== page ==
As a child growing up in the 1990s, one of my childhood memories was my mother getting packages from Victoria’s Secret, but that’s not all. We would constantly get a catalog in the mail, sometimes two at a time. Even when she hadn’t ordered anything for months or years on end, we would still get a catalog.
We would look forward to it each time especially as it got closer to the holiday season. When I was old enough to wear their clothes and shoes and even their bathing suits, I would often make a list for the holidays about what I wanted. And in their catalog, I always wanted something.
The catalog was often the topic of conversation between my mother and my aunt about all the things we saw in the most recent catalog. You would always see our latest copy dog eared and worn just from looking at it so much. My aunt was always ordering a new bathing suit just before the summer came.
It was recently announced that Victoria’s Secret is discontinuing its catalog. Upon hearing this, I couldn’t help but feel it was an end of an era for me and the women in my family. Sure, we can always go online, browse and order items from their .com, but it’s not the same as the excitement around a new catalog arriving.
While I don’t get catalogs sent to my apartment anymore, the Victoria’s Secret one was part of my childhood experience, as strange or crazy as that sounds.
During a recent earnings call, parent company L Brands announced it would also do less direct mail coupons for Victoria’s Secret. Throughout the year, Victoria’s Secret tested eliminating the catalog in several markets where it saw a relatively small impact or no impact on sales.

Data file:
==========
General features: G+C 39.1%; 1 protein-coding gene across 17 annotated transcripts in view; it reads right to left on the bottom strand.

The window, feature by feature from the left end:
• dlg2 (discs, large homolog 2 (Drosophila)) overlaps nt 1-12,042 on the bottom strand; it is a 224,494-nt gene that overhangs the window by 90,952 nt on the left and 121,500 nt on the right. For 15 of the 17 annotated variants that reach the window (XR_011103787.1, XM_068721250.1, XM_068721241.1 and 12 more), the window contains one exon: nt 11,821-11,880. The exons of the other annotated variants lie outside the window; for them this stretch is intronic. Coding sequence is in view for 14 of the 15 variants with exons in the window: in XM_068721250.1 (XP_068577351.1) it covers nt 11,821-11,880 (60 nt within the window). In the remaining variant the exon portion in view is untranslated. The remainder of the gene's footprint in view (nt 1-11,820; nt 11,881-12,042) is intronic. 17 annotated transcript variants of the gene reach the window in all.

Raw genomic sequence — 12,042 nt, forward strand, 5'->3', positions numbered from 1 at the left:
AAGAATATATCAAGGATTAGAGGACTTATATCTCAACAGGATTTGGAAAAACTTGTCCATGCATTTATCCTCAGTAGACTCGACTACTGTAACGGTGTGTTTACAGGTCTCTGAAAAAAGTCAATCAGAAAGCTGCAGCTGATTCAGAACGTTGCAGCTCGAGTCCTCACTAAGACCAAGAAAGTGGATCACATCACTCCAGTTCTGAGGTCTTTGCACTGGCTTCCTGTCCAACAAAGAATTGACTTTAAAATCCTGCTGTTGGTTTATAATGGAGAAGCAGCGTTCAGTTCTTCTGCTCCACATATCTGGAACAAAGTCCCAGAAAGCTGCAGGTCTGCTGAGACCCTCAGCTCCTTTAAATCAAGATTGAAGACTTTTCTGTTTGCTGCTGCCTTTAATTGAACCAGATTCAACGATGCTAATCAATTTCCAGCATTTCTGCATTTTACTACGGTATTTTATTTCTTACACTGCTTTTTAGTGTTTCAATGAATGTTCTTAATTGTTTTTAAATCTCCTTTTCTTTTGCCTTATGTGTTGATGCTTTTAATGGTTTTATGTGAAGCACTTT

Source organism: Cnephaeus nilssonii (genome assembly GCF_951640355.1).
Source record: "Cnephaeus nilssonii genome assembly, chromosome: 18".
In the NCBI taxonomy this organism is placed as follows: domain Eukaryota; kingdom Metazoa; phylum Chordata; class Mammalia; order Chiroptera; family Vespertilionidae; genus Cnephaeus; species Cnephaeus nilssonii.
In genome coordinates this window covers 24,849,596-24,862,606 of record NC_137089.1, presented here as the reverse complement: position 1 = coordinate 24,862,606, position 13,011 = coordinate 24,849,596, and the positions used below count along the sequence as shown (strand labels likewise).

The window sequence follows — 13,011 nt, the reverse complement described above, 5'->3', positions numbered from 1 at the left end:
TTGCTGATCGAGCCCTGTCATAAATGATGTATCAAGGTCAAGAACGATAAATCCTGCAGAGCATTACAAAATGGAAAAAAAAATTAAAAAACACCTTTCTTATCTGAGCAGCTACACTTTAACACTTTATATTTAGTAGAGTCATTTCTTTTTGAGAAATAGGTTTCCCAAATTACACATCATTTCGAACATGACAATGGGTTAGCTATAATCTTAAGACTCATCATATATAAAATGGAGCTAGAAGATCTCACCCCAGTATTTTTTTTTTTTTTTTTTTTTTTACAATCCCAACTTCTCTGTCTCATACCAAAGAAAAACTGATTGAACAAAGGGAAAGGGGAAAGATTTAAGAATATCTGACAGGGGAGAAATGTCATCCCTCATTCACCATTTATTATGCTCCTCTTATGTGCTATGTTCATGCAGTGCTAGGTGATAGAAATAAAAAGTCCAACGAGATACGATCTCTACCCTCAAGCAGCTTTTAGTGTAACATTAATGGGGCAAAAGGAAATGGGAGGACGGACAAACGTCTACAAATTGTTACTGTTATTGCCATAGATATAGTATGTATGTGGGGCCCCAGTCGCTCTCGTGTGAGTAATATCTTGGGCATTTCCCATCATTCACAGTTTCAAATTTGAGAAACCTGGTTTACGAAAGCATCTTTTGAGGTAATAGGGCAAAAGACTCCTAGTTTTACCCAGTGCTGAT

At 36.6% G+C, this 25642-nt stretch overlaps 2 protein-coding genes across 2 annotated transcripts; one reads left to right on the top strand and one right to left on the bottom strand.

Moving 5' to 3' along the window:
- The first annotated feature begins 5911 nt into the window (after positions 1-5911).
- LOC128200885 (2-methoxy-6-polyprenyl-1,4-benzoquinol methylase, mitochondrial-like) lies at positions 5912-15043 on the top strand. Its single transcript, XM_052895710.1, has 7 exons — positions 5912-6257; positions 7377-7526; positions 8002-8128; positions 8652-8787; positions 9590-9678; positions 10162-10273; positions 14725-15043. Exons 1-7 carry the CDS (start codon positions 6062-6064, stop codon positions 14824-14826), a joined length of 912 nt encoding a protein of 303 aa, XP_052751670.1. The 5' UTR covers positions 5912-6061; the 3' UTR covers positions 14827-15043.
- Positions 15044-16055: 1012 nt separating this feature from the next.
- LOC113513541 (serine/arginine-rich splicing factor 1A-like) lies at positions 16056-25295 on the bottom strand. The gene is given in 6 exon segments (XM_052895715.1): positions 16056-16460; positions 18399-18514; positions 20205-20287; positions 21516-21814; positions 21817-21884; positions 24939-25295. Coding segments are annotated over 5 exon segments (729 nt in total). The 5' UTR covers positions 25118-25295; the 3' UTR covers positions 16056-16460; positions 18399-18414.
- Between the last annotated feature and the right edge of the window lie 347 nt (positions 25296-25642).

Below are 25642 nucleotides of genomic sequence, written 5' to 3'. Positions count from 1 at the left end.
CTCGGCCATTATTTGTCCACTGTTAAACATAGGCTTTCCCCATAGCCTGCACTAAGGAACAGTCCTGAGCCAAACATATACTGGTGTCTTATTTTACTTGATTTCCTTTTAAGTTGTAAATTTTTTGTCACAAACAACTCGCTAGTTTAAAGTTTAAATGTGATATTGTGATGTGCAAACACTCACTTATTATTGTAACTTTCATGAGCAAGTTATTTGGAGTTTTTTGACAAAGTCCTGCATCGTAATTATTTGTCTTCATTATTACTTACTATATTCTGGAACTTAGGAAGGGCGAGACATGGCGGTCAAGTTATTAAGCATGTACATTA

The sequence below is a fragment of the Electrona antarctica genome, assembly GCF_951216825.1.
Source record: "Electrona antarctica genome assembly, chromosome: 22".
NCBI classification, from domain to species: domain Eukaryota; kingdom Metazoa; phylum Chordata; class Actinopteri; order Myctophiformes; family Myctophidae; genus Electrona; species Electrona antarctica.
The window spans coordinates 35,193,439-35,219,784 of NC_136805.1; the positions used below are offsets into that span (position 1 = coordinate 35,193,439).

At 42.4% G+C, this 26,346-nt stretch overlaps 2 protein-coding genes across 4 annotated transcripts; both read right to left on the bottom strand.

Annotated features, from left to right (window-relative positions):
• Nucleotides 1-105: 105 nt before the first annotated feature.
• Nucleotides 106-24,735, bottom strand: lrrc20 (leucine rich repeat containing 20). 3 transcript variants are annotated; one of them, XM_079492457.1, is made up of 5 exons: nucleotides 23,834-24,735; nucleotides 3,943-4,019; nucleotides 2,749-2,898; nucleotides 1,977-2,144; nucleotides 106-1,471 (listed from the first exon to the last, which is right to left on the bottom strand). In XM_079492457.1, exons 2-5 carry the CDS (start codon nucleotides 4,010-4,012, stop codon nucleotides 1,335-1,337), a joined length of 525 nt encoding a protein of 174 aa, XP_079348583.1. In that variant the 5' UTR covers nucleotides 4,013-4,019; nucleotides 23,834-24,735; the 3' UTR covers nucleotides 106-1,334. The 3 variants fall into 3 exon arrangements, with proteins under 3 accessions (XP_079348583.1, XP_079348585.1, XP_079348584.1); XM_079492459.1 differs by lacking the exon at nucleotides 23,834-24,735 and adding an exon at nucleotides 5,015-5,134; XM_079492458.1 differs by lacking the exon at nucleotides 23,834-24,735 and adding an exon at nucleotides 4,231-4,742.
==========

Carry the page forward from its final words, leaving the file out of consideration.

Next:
L Brands investor relations officer Amie Preston said the company was spending $125 million to $150 million a year on the catalog. The company ran it again for a year in two significant markets and didn’t see a change in sales.
Preston explained that separately and importantly for the whole business during the fourth quarter, catalog activity was reduced by 40% while demand in the direct channel was up about 15%.
“If we were starting this business today in the current context of 2016, would you start with one of your major ideas being a catalog, a paper-based catalog sent through the mail, as one of your key if not your key marketing activity for a global brand?” Preston asked rhetorically.
In a time when so many brands are focused on connecting the online and in-store experience, I guess it makes sense for Victoria’s Secret to cut its catalog, but I’m not entirely sure. As I have heard from so many retailers over the last year that the catalog is still an active brand channel, I find it hard to believe that Victoria’s Secret would jump ship.
[Related: Catalogs an Engaging Sales Driver]
For example, earlier this year home furnishings online retailer Wayfair brought its online and offline experience together with the launch of the catalog. In 2015, Z Gallerie found innovative ways to marry its catalog with its social media presence. Also last year, JCPenney welcomed back its catalog. So it’s definitely still a channel that’s alive and well for many brands.
However, digital has certainly made an impact in the way people are shopping today. They’re on their mobile devices checking the latest promotions, and using retailers’ apps and social media to connect to the brand. Is print a thing of the past?
I believe Victoria’s Secret could have found ways to connect its digital presence to its print catalog. Or maybe I just don’t want to let go of a childhood memory! Having worked at a newspaper at a time when that industry was trying to figure out how to survive the transition from print to digital, I get it. But I just don’t want to let it go.